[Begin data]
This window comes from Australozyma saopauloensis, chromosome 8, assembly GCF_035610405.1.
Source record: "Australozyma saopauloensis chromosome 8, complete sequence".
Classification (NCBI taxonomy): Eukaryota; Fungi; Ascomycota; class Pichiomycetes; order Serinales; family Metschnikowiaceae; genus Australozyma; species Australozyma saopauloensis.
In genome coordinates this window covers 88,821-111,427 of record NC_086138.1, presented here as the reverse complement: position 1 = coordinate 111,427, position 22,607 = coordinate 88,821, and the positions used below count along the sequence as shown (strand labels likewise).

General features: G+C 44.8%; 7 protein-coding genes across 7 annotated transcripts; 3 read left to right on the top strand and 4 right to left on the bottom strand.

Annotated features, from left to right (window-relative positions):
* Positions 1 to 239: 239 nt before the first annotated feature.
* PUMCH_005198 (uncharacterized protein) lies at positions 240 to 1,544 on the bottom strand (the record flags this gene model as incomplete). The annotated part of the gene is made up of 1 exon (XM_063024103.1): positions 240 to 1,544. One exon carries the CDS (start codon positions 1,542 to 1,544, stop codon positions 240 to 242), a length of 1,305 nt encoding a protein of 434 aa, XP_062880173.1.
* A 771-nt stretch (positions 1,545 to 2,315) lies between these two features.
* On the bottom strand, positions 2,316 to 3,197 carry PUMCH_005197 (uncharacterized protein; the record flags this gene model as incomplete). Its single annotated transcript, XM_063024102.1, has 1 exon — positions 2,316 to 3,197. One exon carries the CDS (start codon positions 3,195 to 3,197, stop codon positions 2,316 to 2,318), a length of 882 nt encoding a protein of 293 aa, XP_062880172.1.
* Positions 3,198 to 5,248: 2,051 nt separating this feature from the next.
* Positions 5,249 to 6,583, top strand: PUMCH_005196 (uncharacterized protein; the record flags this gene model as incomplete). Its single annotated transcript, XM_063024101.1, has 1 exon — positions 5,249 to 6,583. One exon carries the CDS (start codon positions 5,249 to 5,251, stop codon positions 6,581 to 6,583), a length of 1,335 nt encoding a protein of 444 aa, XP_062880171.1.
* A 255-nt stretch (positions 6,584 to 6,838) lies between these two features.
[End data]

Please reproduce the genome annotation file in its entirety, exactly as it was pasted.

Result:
This window comes from Australozyma saopauloensis, chromosome 8, assembly GCF_035610405.1.
Source record: "Australozyma saopauloensis chromosome 8, complete sequence".
Classification (NCBI taxonomy): Eukaryota; Fungi; Ascomycota; class Pichiomycetes; order Serinales; family Metschnikowiaceae; genus Australozyma; species Australozyma saopauloensis.
In genome coordinates this window covers 88,821-111,427 of record NC_086138.1, presented here as the reverse complement: position 1 = coordinate 111,427, position 22,607 = coordinate 88,821, and the positions used below count along the sequence as shown (strand labels likewise).

General features: G+C 44.8%; 7 protein-coding genes across 7 annotated transcripts; 3 read left to right on the top strand and 4 right to left on the bottom strand.

Annotated features, from left to right (window-relative positions):
* Positions 1 to 239: 239 nt before the first annotated feature.
* PUMCH_005198 (uncharacterized protein) lies at positions 240 to 1,544 on the bottom strand (the record flags this gene model as incomplete). The annotated part of the gene is made up of 1 exon (XM_063024103.1): positions 240 to 1,544. One exon carries the CDS (start codon positions 1,542 to 1,544, stop codon positions 240 to 242), a length of 1,305 nt encoding a protein of 434 aa, XP_062880173.1.
* A 771-nt stretch (positions 1,545 to 2,315) lies between these two features.
* On the bottom strand, positions 2,316 to 3,197 carry PUMCH_005197 (uncharacterized protein; the record flags this gene model as incomplete). Its single annotated transcript, XM_063024102.1, has 1 exon — positions 2,316 to 3,197. One exon carries the CDS (start codon positions 3,195 to 3,197, stop codon positions 2,316 to 2,318), a length of 882 nt encoding a protein of 293 aa, XP_062880172.1.
* Positions 3,198 to 5,248: 2,051 nt separating this feature from the next.
* Positions 5,249 to 6,583, top strand: PUMCH_005196 (uncharacterized protein; the record flags this gene model as incomplete). Its single annotated transcript, XM_063024101.1, has 1 exon — positions 5,249 to 6,583. One exon carries the CDS (start codon positions 5,249 to 5,251, stop codon positions 6,581 to 6,583), a length of 1,335 nt encoding a protein of 444 aa, XP_062880171.1.
* A 255-nt stretch (positions 6,584 to 6,838) lies between these two features.